Child Tax Credits and Deductions

By: LawInfo
Federal and state tax laws provide many tax credits and deductions for having children. One of the most common tax benefits for children includes the dependency exemption, or the ability to claim children as dependents on your tax return. Keep in mind, however, that if you have a child with a person to whom you are no longer or never were married, your divorce and/or paternity decree may spell out which parent gets to claim the child as a dependent on his or tax return. If there is no court order in place that deals with this issue, the parent who has custody of the child generally gets to claim the child, unless the parents agree otherwise. Plus, if you are a non-custodial parent, and you are going to claim your child as a dependent on your tax return, the custodial parent must sign IRS Form     in order to permit you to legally claim the child.
 
Other common tax benefits for people with children include the child care credit, and dependent care accounts, both of which are related to childcare costs that you pay for your eligible children, including the costs of daycare, preschool, and nanny services. The child care credit gives you a tax credit of 20% - 35% of the first $3,000.00 in child care costs that you pay per child per year. The exact amount of your tax credit is dependent upon your adjusted gross income (AGI”), and the amount of your eligible child care expenses, and phases out when your AGI reaches a certain level.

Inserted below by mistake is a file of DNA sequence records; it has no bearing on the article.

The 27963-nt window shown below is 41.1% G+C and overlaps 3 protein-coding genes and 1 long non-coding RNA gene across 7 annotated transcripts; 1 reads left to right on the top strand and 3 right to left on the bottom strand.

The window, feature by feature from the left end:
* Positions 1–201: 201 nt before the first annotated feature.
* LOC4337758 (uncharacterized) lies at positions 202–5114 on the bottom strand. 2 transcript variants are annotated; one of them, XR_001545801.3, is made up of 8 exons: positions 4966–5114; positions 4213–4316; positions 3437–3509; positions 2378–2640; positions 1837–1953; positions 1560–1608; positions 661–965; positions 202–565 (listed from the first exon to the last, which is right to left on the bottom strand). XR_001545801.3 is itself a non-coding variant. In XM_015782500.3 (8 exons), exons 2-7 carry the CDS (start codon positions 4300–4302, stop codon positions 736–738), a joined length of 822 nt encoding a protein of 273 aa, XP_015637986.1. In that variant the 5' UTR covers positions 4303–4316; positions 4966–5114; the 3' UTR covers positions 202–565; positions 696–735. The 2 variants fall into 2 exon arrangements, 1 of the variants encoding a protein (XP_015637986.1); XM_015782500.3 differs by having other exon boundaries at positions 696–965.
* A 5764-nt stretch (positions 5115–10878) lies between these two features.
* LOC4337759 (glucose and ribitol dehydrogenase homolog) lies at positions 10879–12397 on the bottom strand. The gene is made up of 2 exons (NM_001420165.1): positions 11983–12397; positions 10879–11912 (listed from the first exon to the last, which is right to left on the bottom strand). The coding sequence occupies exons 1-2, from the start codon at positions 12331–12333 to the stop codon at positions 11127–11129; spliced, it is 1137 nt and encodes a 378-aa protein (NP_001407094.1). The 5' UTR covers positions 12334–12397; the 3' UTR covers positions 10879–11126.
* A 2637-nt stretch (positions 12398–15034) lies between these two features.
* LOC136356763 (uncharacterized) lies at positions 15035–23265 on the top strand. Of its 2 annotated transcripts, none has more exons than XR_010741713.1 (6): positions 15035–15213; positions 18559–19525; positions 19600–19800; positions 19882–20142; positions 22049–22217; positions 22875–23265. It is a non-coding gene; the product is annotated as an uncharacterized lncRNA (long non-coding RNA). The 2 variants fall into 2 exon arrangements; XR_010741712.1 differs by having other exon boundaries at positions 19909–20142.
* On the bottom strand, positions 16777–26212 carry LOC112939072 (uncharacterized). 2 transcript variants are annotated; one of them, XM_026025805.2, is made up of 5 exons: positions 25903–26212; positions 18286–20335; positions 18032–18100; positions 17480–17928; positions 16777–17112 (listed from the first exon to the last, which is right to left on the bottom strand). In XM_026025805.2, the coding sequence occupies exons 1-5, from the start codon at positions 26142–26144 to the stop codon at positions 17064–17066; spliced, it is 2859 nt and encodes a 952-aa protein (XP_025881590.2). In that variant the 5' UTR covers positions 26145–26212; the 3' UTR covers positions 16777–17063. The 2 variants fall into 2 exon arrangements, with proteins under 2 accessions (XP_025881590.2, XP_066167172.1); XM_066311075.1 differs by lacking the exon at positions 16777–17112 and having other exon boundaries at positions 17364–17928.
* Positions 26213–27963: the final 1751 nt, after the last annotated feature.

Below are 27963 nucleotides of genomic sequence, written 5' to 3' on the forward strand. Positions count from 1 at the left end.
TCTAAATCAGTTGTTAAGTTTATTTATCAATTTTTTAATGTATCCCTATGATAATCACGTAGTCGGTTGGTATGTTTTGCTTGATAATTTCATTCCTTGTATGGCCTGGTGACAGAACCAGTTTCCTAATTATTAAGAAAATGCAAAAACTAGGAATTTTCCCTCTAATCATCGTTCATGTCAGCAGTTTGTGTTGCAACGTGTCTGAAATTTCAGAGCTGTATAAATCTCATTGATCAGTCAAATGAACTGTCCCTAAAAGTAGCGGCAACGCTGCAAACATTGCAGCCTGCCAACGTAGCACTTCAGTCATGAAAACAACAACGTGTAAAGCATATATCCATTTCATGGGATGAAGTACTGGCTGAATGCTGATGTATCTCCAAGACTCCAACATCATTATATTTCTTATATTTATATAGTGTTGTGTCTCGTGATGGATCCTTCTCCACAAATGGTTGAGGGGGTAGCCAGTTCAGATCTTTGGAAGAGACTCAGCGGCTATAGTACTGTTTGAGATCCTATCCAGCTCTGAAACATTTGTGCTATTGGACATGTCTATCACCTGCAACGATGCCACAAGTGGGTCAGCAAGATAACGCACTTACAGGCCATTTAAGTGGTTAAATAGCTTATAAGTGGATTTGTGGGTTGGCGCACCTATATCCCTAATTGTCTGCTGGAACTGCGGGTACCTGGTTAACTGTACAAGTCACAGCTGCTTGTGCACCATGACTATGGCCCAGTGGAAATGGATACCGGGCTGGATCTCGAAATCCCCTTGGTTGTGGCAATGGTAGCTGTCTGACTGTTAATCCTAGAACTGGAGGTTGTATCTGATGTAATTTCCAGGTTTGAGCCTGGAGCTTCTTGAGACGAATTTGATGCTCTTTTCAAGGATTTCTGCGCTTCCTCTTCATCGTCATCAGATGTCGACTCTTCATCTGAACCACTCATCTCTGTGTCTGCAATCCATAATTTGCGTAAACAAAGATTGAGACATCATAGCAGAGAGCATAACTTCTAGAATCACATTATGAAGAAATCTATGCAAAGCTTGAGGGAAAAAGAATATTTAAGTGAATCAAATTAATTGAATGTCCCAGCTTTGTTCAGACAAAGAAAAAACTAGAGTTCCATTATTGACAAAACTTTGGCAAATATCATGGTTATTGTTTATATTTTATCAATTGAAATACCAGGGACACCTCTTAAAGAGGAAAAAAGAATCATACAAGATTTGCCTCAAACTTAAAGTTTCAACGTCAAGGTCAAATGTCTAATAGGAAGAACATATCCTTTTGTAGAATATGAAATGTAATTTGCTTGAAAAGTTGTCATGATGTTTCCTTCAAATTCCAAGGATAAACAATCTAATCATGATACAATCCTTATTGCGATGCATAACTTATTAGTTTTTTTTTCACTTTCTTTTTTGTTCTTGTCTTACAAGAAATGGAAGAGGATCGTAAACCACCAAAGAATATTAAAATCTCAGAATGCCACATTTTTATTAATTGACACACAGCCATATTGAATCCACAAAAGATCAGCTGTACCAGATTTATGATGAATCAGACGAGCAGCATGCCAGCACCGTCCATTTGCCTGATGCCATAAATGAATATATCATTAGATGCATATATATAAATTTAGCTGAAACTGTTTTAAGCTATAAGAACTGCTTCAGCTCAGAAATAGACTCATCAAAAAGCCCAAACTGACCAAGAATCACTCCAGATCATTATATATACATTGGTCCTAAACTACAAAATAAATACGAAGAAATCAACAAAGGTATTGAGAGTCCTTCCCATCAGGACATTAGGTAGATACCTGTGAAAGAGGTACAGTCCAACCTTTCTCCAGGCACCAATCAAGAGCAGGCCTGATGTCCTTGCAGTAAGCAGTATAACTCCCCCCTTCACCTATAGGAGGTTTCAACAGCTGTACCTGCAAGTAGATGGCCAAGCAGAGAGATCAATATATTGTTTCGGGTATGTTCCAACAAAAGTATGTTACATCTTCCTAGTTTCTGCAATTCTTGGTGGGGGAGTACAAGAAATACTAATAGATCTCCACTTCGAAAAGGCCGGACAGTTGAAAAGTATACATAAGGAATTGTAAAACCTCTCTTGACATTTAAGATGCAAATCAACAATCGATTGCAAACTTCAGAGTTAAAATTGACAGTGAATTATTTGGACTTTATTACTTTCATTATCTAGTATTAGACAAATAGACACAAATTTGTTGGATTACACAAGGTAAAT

If your AGI is relatively high, you are likely to benefit more from dependent care accounts, which are similar to pre-tax 401(k) accounts offered through your employer. Not all employers offer these plans, but it is a great way to reduce your child care expenses if available, although there are certain contribution limits. Usually, you sign up for the account once a year, and decide how much money you want to put into the account, which is then deducted from your paycheck on a pre-tax basis. Once you have a child care expense, you fill out a form in order to get reimbursement for that expense from your account. Be cautious, however, about the amount of money that you put in your dependent care account; if you don’t use the entire amount during that year, you will lose any money that remains in your account.
 
The only other limitation on these tax benefits for child care expenses is that the total amount of your credit must be less than your earned income, or your spouse’s earned income, for the year. However, there are some exceptions to this rule if your or your spouse is disabled or a full-time student.
 
In order to be eligible for either the child care tax credit or the dependent care account, you must meet certain criteria. The child for whom child care expenses are incurred must be your biological, adopted, step or foster child, and must live in your home for more than half of the year. Additionally, your child must be younger than 13 or permanently disabled, and you (and your spouse, if married) must work or go to school full-time, plus have earned income for the year.

The information on this page is meant to provide a general overview of the law. The laws in your state and/or city may deviate significantly from those described here. If you have specific questions related to your situation you should speak with a local attorney.

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